©2009 F.E. Peters; (P)2009 Recorded Books, LLC
The lecture on a whole isn't bad, but rather, lacked focus, the lecturing style can also be improved upon somewhat, still, one can learn much about the core essence of Religious Historical scholarship by using this set of lectures as a starting point.
I was drawn to this after thoroughly enjoying Prof. Peters lectures on Chritianity, Judaism and Islam. Prof Peters' deep knowledge and casual delivery make for a structured, clear and entertaining lecture series. I hope there is more to come from him.
i was looking for a scientific in depth analysis for historical information about these 2 major historical figures , like it or not there principles , and lives have shaped man kind
instead I was disappointing with a how to do a historical analysis thesis with very little substance about the two men
not to mention that i think it was not very accurate
his speech pattern is not the best
FE Peters reminds me of one of the "god professors" of yore. In other words, he seems to think that by his very presence us poor, unintellectual plebians benefit. Life has moved on, however, and it rather seems to me that FE Peters has been given a bottle of gin for each lecture and been given permission to move round and round, to great redundancy, the point of his lectures. If we are lucky, he give us one point of value. If not, we are left without the veritable crumb. He repeats himself ad nauseum, duplicating and triplicating and quadruplicating his message to the point where one sees this audio as a potential cure for insomnia rather than of any educational value. Quite simply, this is embarrassing.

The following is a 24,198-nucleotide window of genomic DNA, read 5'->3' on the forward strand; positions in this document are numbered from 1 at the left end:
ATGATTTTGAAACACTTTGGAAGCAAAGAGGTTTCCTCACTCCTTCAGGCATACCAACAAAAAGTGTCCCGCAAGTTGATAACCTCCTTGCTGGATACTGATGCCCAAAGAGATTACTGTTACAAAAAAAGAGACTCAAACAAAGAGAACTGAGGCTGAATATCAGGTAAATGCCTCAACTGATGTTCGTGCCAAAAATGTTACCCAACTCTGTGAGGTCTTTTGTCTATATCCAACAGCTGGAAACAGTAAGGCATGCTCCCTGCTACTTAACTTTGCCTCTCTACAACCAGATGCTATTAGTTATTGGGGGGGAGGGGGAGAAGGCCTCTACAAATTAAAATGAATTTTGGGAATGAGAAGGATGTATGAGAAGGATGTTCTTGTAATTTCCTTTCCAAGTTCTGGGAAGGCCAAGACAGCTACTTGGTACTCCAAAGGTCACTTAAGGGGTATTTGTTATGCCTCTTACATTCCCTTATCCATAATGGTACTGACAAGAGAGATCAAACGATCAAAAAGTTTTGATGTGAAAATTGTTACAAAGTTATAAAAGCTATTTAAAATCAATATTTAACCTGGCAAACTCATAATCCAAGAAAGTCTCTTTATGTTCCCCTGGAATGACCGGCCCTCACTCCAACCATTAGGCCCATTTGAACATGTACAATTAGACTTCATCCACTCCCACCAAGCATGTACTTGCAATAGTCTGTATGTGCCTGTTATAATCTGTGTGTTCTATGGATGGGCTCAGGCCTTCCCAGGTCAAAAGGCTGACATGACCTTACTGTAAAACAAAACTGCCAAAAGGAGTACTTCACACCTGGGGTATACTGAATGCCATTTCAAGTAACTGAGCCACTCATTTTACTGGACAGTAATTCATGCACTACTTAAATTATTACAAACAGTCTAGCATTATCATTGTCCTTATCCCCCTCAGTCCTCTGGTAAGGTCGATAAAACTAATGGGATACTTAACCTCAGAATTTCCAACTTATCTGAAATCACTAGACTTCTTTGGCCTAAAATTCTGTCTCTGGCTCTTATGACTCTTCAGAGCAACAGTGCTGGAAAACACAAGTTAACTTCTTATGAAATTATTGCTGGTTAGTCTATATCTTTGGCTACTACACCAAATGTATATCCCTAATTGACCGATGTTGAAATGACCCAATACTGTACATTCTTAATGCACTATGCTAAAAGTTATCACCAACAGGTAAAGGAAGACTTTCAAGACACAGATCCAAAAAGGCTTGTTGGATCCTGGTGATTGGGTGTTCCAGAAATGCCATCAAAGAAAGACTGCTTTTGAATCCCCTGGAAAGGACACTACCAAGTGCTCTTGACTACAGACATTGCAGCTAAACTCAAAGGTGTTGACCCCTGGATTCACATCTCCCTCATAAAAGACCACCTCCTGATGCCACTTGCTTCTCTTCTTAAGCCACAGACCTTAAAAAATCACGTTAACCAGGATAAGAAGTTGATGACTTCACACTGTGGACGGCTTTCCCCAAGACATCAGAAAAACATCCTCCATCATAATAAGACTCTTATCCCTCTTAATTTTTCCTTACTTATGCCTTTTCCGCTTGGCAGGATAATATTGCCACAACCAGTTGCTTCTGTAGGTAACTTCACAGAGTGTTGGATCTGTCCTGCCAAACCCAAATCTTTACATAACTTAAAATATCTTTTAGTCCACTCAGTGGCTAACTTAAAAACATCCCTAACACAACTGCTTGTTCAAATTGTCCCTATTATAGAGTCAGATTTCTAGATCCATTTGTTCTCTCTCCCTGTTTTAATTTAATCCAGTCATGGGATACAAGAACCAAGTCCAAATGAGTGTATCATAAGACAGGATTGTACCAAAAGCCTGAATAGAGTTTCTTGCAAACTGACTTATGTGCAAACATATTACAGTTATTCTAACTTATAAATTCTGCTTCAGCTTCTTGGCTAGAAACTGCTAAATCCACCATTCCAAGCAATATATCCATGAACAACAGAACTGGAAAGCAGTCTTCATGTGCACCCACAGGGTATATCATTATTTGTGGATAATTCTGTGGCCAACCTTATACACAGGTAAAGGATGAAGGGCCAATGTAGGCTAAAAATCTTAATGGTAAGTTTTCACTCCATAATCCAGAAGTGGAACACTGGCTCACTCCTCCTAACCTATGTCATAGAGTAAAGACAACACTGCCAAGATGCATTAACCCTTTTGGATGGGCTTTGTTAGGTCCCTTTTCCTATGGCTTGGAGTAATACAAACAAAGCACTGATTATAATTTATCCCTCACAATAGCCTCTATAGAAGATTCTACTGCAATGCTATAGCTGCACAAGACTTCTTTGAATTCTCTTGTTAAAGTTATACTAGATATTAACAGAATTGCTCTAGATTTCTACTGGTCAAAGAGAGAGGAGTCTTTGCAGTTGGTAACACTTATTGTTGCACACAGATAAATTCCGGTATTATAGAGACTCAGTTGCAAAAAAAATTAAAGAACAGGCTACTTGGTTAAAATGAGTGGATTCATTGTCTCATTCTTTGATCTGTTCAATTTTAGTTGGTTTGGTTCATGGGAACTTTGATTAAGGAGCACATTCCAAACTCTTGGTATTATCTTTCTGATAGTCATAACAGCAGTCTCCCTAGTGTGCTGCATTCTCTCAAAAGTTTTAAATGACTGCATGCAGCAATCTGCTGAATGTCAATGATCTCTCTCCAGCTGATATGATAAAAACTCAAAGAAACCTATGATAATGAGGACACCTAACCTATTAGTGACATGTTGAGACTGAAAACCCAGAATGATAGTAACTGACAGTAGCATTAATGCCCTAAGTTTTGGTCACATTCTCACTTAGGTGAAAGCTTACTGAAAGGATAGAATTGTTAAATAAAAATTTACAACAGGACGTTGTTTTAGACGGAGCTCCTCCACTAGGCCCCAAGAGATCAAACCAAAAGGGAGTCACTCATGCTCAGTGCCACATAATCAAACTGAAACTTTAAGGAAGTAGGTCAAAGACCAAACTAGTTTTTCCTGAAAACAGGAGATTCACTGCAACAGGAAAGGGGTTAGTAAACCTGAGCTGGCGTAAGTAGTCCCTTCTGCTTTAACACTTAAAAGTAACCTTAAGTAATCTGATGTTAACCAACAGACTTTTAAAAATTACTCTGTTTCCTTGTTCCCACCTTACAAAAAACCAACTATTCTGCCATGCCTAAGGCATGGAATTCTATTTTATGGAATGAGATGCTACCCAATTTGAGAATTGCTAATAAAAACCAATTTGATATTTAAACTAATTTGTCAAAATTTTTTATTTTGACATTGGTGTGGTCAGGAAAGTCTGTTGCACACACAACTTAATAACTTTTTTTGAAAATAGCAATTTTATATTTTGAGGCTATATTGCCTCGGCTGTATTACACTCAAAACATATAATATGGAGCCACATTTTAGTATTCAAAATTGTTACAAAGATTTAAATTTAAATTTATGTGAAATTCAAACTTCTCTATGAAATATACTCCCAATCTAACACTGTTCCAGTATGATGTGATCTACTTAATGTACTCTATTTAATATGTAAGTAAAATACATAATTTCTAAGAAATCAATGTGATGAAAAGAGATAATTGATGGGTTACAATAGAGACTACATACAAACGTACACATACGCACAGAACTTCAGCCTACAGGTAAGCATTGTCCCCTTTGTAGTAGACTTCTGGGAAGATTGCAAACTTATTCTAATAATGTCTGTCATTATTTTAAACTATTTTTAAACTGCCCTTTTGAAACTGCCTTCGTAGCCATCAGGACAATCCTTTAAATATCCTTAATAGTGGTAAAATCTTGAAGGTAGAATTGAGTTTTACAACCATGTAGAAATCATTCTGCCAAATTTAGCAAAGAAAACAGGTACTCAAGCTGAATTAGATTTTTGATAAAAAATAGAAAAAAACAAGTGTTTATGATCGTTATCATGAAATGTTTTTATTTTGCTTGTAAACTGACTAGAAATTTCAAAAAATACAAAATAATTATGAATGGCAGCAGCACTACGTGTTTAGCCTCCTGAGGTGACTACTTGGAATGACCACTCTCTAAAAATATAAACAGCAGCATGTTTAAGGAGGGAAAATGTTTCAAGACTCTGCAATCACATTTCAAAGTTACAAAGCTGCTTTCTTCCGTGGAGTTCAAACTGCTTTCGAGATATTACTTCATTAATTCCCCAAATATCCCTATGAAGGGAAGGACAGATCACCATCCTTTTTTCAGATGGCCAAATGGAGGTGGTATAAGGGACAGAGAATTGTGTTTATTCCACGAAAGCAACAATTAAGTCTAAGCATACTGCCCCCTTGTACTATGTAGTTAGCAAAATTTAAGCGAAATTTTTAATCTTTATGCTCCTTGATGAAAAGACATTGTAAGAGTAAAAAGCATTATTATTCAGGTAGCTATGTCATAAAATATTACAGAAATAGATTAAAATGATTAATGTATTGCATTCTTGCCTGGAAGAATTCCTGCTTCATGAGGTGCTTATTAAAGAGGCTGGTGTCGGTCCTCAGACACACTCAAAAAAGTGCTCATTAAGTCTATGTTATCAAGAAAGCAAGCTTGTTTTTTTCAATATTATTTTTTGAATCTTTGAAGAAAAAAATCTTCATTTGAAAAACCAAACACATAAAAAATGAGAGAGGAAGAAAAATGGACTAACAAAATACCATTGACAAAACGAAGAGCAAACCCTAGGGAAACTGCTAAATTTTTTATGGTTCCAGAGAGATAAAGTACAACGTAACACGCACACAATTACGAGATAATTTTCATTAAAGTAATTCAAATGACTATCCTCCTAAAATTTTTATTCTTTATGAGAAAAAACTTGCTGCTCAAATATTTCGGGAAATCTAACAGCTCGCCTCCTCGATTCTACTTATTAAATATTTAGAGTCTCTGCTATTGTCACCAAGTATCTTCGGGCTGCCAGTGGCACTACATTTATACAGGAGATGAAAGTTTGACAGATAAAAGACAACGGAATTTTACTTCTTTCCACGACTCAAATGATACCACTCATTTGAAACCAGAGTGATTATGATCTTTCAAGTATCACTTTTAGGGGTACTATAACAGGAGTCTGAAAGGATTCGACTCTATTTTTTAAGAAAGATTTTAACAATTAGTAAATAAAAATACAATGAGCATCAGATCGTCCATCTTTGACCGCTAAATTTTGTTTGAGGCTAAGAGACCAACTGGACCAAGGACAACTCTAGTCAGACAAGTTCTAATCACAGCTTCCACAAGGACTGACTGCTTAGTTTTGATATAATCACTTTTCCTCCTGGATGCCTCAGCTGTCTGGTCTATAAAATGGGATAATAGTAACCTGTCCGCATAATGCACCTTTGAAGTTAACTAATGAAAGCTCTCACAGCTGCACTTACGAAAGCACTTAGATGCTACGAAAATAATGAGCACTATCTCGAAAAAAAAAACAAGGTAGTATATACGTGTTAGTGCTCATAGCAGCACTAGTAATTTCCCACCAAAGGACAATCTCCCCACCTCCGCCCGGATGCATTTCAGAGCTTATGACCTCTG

In addition to Joseephus, there are also historians like Tacitus and Pliny the younger that talked about Jesus. Granted, it was more indirect with Pliny the younger and the part in Tactitus that mentions Jesus is contested by some scholars, but it seems odd that neither were mentioned
"A little clumsy.. but still interesting"
What was good about this book is that you gain some insight into the middle eastern societies that nurtured these great figures. The narration is also free flowing and fantastic!
Unfortunately as the narrator dashes between the two stories it can be hard to keep track of whats going on. The author himself confuses their names on more than one occasion!
The book tries to achieve a style of being biography (from the believer and secular view) as well as a critical history (to separate legend from fact), but doesn't do either job particularly well. I therefore found it a little wanting in both aspects. There are one or to facts I also disagreed with. I probably wouldn't recommend this book to anyone that wasn't already very familiar with the history of both men.
I much preferred his other work, ''Judaism, Christianity & Islam''.
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